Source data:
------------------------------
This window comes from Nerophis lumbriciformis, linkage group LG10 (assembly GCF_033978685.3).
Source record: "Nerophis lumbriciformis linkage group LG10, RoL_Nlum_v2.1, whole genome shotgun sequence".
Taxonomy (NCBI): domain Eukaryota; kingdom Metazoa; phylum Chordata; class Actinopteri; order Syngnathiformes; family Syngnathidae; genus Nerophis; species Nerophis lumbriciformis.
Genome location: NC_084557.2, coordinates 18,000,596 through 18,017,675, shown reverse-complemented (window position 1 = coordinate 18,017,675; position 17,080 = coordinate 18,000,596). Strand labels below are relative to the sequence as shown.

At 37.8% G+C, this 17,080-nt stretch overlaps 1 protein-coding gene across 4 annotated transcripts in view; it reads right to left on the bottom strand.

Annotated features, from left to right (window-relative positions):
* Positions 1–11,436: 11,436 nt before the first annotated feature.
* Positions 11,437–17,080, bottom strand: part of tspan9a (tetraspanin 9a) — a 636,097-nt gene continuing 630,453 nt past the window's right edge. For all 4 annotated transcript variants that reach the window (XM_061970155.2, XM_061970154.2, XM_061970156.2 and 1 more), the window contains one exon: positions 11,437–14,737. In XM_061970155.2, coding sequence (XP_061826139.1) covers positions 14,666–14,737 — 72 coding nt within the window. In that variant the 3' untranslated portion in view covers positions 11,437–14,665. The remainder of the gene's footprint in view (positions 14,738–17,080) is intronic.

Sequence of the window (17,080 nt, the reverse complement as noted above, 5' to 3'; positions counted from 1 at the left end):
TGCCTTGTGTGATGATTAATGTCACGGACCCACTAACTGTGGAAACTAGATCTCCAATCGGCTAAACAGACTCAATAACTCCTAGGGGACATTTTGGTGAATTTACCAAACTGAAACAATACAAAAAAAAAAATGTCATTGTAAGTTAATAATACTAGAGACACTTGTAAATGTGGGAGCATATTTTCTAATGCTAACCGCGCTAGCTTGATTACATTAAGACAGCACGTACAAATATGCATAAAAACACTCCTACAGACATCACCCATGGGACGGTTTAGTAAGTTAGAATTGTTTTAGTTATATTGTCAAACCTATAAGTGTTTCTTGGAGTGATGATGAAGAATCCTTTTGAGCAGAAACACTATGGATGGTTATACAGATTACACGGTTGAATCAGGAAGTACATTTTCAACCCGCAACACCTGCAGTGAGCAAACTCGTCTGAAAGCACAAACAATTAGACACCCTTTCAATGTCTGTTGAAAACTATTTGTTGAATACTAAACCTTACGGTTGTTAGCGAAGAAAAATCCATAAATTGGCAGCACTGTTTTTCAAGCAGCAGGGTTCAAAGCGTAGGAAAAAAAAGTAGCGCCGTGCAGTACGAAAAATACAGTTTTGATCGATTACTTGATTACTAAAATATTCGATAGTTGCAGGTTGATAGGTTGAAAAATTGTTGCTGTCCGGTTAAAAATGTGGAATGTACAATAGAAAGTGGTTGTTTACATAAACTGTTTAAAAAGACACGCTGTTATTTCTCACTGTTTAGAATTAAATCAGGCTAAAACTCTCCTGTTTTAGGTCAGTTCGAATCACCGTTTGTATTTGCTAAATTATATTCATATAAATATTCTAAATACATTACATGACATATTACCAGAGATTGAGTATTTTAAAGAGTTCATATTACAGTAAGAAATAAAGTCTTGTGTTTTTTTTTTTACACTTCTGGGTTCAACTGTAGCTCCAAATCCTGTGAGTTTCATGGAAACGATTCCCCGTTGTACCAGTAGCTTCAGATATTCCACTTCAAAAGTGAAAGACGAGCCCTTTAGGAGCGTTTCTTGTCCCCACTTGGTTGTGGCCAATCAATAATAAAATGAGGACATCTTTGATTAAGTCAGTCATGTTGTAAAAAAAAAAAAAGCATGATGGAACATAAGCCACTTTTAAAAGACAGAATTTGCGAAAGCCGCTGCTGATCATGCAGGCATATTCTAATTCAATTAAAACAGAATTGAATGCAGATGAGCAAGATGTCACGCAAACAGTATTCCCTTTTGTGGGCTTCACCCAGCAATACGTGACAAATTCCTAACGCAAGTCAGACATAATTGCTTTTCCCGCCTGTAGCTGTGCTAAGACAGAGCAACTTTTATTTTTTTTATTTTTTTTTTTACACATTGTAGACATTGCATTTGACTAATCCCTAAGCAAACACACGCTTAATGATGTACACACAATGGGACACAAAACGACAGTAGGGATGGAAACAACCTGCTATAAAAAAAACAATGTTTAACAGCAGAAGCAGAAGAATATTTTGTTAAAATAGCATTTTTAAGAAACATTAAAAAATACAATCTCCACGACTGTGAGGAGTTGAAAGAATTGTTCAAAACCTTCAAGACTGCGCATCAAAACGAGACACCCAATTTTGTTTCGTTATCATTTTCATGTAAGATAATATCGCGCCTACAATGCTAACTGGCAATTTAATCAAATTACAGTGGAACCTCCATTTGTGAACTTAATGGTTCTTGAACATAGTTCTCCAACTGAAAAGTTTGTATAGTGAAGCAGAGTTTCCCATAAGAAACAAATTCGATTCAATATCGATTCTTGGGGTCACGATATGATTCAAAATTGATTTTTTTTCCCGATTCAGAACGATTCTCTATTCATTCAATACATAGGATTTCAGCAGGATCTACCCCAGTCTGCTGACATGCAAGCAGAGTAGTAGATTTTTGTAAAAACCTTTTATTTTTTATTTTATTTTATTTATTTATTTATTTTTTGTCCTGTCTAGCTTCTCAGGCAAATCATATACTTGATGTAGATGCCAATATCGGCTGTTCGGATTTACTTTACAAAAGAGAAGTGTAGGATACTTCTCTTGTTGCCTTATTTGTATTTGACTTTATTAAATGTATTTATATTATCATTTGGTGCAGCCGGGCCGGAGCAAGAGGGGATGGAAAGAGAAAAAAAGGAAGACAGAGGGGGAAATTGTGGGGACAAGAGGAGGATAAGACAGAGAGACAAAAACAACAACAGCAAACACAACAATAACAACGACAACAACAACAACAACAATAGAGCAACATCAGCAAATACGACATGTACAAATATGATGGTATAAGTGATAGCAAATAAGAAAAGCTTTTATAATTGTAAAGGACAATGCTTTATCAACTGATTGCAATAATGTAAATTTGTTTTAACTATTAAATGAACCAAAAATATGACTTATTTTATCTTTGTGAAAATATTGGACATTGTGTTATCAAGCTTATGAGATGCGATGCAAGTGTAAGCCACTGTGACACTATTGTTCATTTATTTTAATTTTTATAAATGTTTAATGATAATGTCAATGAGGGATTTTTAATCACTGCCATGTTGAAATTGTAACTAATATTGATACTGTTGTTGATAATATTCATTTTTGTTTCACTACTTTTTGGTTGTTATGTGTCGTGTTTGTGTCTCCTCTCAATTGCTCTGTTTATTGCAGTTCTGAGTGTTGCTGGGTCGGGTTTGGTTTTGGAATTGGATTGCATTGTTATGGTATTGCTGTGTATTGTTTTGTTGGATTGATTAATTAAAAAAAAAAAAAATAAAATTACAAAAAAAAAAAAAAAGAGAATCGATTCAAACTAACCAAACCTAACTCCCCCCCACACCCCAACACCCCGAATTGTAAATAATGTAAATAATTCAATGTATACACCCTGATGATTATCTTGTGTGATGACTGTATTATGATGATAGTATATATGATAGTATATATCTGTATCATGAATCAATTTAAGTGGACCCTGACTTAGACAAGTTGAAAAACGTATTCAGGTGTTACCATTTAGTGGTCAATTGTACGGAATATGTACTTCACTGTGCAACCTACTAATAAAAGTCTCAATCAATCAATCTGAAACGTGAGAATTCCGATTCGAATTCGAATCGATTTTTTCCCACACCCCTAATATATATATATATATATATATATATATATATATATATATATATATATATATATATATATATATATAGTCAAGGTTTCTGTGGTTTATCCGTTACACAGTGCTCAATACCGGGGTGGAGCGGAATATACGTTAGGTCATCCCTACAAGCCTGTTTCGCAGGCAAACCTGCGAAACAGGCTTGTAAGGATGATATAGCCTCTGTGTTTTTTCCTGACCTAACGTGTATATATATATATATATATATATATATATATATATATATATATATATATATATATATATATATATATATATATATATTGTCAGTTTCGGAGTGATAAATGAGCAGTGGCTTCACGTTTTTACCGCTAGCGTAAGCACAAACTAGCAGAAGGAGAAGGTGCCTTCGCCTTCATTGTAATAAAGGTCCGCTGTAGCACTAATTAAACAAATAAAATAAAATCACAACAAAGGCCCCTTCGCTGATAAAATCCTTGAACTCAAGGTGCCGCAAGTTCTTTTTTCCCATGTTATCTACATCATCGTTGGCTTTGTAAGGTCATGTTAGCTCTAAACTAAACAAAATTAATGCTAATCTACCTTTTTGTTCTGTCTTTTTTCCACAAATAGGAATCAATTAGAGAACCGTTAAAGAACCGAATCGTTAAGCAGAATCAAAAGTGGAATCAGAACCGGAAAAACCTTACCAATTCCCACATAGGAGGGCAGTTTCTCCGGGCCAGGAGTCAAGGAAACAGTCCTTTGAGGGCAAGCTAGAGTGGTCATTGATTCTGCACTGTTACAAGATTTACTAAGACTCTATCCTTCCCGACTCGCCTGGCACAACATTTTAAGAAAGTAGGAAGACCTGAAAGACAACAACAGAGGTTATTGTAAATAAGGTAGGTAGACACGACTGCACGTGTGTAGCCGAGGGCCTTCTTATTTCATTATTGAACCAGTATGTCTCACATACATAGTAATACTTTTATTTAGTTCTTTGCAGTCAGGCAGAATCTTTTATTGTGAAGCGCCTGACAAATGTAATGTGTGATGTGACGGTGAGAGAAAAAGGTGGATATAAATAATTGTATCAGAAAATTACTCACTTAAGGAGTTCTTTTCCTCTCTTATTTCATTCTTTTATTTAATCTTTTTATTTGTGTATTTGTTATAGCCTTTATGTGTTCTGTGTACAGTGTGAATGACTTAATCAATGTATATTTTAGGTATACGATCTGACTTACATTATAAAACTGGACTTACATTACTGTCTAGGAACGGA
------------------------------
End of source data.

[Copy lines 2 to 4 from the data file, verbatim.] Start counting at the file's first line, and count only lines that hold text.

Source record: "Nerophis lumbriciformis linkage group LG10, RoL_Nlum_v2.1, whole genome shotgun sequence".
Taxonomy (NCBI): domain Eukaryota; kingdom Metazoa; phylum Chordata; class Actinopteri; order Syngnathiformes; family Syngnathidae; genus Nerophis; species Nerophis lumbriciformis.
Genome location: NC_084557.2, coordinates 18,000,596 through 18,017,675, shown reverse-complemented (window position 1 = coordinate 18,017,675; position 17,080 = coordinate 18,000,596). Strand labels below are relative to the sequence as shown.